5 Steps to Perfect the Mini-Meal After Weight Loss Surgery

Your diet will undergo a significant transformation after bariatric surgery. Your surgeon may have you start making changes before your surgery to help ensure you’re in the best health possible for the procedure. However, eating a bariatric diet is much more than simply eating fewer calories.

You will need to take a balanced approach to your meals to ensure you’re getting enough vitamins and nutrients from your food. Your doctor will go over your specific dietary needs, but it’s up to you to fill your plate. If you’re feeling confused or overwhelmed by the bariatric diet, the following tips can help guide your meal choices.

  1. Pick your protein first. Getting enough protein is critical after bariatric surgery for several reasons. Protein helps boost your energy, prevent muscle wasting, and can reduce your hunger between meals and snacks. Be sure to eat your protein first, particularly as you adjust to your new anatomy. You won’t be able to eat as much, and you don’t want to fill up on less nutrition-dense foods before you get to your protein. Aim for a variety of lean proteins, such as chicken, turkey, fish, tofu, or lentils.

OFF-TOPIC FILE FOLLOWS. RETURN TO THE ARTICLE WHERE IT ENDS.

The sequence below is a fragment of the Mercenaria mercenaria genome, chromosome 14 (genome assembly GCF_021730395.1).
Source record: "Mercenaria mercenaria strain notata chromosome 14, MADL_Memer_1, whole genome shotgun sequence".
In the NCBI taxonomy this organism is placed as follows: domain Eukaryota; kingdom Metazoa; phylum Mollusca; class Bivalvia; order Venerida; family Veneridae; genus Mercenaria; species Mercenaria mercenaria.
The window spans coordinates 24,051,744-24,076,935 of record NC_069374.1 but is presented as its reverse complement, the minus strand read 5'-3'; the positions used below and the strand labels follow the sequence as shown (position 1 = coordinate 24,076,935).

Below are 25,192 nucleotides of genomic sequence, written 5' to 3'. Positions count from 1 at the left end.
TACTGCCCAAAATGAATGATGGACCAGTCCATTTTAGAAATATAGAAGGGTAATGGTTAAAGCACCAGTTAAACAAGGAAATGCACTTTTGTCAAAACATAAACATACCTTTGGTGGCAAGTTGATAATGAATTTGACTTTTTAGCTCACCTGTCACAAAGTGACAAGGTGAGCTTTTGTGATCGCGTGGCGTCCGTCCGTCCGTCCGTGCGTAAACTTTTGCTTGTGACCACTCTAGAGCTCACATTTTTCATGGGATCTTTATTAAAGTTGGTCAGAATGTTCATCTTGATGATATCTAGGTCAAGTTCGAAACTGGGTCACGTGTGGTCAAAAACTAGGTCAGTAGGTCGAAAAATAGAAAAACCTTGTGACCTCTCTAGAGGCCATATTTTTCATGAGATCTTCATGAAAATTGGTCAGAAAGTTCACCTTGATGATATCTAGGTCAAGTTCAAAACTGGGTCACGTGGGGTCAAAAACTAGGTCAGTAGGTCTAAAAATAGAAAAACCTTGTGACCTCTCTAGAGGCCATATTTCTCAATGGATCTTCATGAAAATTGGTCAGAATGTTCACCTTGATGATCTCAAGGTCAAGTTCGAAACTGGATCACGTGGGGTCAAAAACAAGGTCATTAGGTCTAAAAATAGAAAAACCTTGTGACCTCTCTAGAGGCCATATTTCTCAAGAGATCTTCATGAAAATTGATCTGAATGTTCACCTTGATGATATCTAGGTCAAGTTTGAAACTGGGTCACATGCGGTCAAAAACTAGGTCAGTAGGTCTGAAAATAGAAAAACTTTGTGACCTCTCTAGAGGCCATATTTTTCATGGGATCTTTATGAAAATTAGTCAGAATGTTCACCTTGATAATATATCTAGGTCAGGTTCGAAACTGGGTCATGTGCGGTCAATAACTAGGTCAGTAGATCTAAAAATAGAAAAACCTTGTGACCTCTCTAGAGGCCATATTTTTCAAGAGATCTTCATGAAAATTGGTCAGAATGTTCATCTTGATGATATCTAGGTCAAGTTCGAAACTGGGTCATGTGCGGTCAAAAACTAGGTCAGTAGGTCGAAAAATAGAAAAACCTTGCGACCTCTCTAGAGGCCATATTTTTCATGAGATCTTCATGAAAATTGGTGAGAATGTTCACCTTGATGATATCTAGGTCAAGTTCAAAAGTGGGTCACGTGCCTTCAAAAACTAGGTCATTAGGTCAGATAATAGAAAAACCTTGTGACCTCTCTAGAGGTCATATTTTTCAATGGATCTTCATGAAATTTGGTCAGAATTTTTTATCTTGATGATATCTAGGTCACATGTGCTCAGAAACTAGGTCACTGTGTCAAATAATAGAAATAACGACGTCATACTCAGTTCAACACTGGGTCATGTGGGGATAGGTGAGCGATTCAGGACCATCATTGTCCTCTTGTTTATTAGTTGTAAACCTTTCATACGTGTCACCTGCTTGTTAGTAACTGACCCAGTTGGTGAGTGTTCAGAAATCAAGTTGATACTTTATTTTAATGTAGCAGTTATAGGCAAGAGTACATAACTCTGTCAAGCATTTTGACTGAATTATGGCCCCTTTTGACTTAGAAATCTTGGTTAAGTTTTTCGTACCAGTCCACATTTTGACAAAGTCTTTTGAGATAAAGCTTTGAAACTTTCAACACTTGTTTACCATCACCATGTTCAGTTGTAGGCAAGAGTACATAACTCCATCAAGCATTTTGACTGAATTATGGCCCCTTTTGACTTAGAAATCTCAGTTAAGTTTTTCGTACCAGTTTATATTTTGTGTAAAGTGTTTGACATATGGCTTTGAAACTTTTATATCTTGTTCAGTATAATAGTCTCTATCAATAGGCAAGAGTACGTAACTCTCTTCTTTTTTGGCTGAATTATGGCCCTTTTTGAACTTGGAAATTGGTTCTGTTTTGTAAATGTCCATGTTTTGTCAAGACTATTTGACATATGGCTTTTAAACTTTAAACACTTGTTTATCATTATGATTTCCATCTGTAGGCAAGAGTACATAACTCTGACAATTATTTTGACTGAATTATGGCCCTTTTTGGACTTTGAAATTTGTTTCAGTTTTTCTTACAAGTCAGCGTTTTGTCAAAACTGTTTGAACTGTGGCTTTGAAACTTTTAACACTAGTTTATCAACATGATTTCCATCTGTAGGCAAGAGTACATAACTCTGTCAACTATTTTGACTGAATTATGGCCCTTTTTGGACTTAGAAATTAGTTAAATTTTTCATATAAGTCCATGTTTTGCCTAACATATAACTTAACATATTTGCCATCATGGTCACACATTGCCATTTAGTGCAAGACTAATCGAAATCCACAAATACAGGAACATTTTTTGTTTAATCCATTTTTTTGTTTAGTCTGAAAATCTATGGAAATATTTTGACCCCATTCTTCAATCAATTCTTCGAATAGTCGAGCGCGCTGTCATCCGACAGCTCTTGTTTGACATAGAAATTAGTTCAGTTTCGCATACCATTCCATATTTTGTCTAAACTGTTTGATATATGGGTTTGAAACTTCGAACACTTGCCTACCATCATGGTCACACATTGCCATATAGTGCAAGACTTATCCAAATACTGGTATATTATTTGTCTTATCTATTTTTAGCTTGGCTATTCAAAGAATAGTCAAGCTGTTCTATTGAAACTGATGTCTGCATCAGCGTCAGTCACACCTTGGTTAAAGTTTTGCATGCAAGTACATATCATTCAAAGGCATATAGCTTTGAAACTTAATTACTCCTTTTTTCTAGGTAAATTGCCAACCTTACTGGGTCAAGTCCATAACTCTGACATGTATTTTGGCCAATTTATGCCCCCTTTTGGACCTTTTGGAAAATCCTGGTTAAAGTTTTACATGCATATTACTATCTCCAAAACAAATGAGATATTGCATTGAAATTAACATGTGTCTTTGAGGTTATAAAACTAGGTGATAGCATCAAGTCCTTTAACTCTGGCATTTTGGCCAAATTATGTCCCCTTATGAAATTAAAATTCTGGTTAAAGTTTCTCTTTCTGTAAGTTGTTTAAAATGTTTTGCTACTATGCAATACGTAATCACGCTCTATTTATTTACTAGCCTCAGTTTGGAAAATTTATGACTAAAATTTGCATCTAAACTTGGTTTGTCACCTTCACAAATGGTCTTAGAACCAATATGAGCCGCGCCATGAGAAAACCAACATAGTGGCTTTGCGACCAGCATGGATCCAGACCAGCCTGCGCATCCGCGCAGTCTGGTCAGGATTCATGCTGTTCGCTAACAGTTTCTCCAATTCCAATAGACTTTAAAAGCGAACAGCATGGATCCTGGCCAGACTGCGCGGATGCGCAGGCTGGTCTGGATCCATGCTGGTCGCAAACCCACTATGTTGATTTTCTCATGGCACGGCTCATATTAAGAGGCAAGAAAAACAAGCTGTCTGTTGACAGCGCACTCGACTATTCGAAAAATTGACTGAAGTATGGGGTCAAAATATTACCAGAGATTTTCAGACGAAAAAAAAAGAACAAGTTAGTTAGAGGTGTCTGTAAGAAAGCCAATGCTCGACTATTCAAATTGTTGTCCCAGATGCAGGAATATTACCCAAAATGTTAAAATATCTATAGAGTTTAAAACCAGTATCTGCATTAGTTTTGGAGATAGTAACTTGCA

2. Find ways to add fresh fruits and veggies. Most people fall short of the recommended number of servings for fruits and vegetables. This becomes an even greater challenge after bariatric surgery, as you can’t consume significant amounts of produce in one sitting. Instead, you can sneak fruits and veggies into your meals and snacks. You can add frozen fruit to Greek yogurt, incorporate sliced cucumbers in deli meat and cheese roll-ups, or use carrots and celery to dip in hummus.
  3. Keep healthy fats in mind. Bariatric diets are low-calorie and low-fat, but this doesn’t mean you have to eschew all fats. Your body needs healthy fats to absorb certain vitamins. Healthy fats also provide essential fatty acids that your body can’t produce. However, some fats are much healthier than others. Instead of frying your food in oil, consume healthy fats by garnishing your meals with them. Some examples include sprinkling nuts onto your salad or yogurt or adding sliced avocado to your meals.
  4. Be conscious of portion sizes. Your new anatomy will restrict how much food you can eat in one sitting, but it may take you a while to master your new portion sizes. Aim to consume 3 oz of protein, 1/3-1/2 cup of vegetables, and only a few tablespoons of starches per meal. Your hand is a good tool for estimating portion sizes. Your palm is equal to 3-4 oz of meat, a cupped hand is equal to ½ a cup, and your thumb is equal to a tablespoon.
  5. Divide your plate. As you progress through your recovery, you may notice you can eat more than you could during the first six months after surgery. However, eating more than your daily calorie recommendation can stretch out your new anatomy. Most people can eat 1/3-1 cup of food after the initial recovery phase. Divide your portions so that your plate is half protein, ¼ veggies, and ¼ fibrous starches.


Following your bariatric diet is critical for long term weight loss success. Understanding your portions and what your meals should look like on your plate can help you avoid overeating. Contact us to learn how weight loss surgery can improve your health.


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